By Jeff Todd

GOLDEN, Colo. (CBS4) – Colorado’s cancer patients still must wait weeks and will be in a vaccine phase with millions of others before they can get a life-saving chance. While other states have made cancer a priority, Colorado continues to push back potential vaccines for patients.

“Getting the vaccine would mean seeing my family again and having dinner with friends again, going to the grocery store without fear,” said Nancee Pronsati who is living with stage IV lung cancer.

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Pronsati has never smoked and that caused a late diagnosis after she’d lived more than a year with a constant cough.

“ALK-positive is a part of your DNA. Basically, what it means for me is my DNA started to misfire and mutate and the cells just grew rapidly. It’s different than the type of lung cancer you get when you’re smoking just because this is caused by a genetic mutation instead,” she said. “We really do fall in the area for better or worse, with like 75-year-old people for risk. And not even just risk to us, but risk of taking up a hospital bed that somebody else might need.”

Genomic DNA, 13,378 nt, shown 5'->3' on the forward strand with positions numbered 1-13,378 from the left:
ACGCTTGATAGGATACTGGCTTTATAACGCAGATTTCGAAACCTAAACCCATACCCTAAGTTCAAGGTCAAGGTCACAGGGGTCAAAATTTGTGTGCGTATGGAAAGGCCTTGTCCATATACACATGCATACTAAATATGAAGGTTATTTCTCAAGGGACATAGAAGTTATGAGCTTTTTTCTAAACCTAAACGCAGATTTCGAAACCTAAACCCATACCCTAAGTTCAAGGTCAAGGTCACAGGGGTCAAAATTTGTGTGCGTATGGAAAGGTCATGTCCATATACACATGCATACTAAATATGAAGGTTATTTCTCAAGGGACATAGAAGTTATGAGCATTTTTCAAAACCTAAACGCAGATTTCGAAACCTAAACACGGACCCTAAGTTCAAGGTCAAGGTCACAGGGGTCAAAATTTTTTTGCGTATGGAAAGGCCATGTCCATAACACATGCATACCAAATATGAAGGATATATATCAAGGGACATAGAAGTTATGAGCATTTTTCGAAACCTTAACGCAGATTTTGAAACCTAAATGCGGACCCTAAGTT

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For the past year she’s been largely isolated in her home in Jefferson County to protect herself from the virus.

“No dinners out, all our vacations canceled. And all of that sounds a little trivial except when you have cancer or any kind of illness, you worry a little about if you can easily re-plan it next year,” Pronsati said. “It’s like a 30% chance of not making it, and a 65% chance of being in the hospital if you get it.”

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Some states have placed cancer patients higher in priority tiers for vaccine. Colorado will allow people with two specific health conditions to get vaccinated starting in phase 1.B3. People with one health condition can sign up for the vaccine in phase 1.B4 expected later in March, but joined by millions of others.

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“I feel like in Colorado, we’ve managed COVID in so many ways that I admire, and I am pleased with. The vaccine has been really surprising because federal guidelines, CDC guidelines had a whole list of chronic conditions that would have been vaccinated around the same time as the 70-year-old people. We were initially there and then, slowly but surely, it’s been pushed back to the point where now you have to have two chronic conditions only on a specific list to get vaccinated. It’s surprising, I think, the way that it’s been rolled out here,” Pronsati said.

Jeff Todd